Monday, October 29, 2007

The Problem at Hand

So, this isn't really the problem, but it's close enough...

We assign workers to jobs at various client sites around the country. Although we learn about some of these jobs a few days ahead of time, most are rush jobs -- "How soon can you get here?" sorts of things. And, these jobs are specialized. Not all workers can perform all jobs. Special equipment is often required as are various worker certifications. Fairness matters too -- workers who haven't done a job in awhile get first dibs.

Does this sound like a problem for a rules engine yet?

Even though there are a lot of hard-and-fast rules, my client's employees still need to exercise some discretion when making assignment choices. So, our goal is to provide a ranked list of workers appropriate for particular jobs. Speed is important. Users won't wait for us to compute a list of workers each time they want to contemplate a decision. A half second is probably all the compute time we can tolerate.

This leads me to discuss the scale of our problem. We have about 500 jobs starting every day and about 1000 workers. While these numbers don't seem large at first, we're looking at half a million potential assignments at any given time. Some of the rules for assignment are straightforward: If the job requires the worker to have a particular certification, he or she must have the certification. However, many of the rules are more computationally intensive: How long will it take the worker to drive to the job site, and will he be able to start on time? A call out to our routing server takes a couple of seconds, and that alone is way beyond our SLA for our users.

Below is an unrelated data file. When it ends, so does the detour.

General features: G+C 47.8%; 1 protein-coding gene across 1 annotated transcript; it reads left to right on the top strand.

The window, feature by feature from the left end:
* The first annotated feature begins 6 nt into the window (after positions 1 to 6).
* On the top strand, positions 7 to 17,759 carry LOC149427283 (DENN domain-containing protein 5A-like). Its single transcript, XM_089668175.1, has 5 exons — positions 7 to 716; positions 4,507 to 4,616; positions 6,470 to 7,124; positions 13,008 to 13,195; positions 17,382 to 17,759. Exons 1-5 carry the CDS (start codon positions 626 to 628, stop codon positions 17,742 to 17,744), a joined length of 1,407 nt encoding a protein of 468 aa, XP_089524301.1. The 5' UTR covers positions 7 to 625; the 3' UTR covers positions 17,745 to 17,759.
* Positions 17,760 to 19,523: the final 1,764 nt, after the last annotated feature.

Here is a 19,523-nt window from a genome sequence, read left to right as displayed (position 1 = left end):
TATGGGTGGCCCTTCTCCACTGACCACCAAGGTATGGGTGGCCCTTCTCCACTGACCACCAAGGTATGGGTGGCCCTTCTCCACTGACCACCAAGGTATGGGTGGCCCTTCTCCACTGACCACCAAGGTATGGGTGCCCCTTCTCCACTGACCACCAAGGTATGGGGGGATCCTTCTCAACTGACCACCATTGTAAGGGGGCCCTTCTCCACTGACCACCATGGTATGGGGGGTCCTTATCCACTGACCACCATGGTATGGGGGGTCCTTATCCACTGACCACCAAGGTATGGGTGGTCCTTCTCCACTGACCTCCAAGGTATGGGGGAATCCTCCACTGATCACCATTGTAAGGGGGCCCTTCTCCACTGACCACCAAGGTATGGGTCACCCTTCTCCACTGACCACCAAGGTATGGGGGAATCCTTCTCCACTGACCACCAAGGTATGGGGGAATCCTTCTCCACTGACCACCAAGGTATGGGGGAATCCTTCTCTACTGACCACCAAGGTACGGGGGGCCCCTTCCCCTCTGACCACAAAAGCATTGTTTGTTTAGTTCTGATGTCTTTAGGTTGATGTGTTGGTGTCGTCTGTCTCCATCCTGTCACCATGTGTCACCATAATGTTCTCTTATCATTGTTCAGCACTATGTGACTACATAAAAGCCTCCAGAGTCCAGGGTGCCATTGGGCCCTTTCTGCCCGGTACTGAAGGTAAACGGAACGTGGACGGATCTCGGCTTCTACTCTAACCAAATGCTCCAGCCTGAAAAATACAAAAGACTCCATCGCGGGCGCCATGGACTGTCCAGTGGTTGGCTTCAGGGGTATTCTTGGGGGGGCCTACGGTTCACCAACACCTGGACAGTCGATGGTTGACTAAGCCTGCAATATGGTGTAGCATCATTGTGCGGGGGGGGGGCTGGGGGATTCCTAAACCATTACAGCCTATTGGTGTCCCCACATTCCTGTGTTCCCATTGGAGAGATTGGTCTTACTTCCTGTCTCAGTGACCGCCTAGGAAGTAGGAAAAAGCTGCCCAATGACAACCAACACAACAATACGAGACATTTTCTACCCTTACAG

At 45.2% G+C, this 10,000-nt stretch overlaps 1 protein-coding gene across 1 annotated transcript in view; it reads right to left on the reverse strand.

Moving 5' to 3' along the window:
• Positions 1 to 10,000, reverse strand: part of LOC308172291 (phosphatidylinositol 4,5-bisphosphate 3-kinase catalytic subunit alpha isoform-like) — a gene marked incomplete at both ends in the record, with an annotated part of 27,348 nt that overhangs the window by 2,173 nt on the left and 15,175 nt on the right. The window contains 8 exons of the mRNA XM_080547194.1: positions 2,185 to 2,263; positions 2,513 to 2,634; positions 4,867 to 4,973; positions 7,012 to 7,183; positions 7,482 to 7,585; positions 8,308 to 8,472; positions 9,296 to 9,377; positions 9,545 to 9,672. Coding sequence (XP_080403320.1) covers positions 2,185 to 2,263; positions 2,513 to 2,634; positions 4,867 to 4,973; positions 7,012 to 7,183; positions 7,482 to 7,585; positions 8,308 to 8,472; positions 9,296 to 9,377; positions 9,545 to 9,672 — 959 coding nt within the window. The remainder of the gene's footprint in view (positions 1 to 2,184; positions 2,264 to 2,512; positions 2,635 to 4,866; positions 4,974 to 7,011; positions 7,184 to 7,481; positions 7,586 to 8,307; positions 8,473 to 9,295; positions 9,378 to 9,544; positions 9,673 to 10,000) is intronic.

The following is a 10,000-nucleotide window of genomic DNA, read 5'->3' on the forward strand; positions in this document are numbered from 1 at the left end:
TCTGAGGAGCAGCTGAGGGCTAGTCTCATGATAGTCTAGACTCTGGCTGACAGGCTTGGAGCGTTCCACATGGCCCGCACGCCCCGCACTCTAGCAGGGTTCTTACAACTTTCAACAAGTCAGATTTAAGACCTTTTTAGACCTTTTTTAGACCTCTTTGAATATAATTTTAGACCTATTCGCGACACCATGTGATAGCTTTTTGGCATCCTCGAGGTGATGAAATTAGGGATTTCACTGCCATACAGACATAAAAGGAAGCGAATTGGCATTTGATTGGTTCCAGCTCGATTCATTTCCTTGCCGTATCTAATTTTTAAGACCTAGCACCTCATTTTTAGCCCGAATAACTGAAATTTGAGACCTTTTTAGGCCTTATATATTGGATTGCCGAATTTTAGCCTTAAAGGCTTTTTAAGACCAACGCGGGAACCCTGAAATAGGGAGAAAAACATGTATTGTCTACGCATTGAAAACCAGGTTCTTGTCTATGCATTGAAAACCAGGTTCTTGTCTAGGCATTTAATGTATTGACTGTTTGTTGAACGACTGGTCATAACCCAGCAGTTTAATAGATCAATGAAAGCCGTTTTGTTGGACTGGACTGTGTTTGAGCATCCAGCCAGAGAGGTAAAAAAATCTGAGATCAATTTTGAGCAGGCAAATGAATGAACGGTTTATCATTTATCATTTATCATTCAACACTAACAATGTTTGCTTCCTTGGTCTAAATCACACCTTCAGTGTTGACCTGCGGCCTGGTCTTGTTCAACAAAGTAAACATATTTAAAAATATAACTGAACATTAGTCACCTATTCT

2 comments:

snshor said...

You may use rules to configure the problem, but to get a reasonably good solution you need to use some scheduling software specifically designed to handle this kind of problems - for example you may look at the Ilog Scheduler (I don't work or speak for Ilog)

Daniel Selman said...

I agree, this really sounds like a classic scheduling problem. Using optimization technology will likely give you much better results and execute faster.

http://www.ilog.com/products/optimization/

I do work for ILOG! ;-)

At ILOG we have a number of customers that combine rules and optimization - often the rules are used to select the constraints that are applied by the optimization engine. This allows customers to easily "tweak" the solutions without being mathematical programming gurus. The ILOG Optimization Decision Management System product is designed to suite these use cases.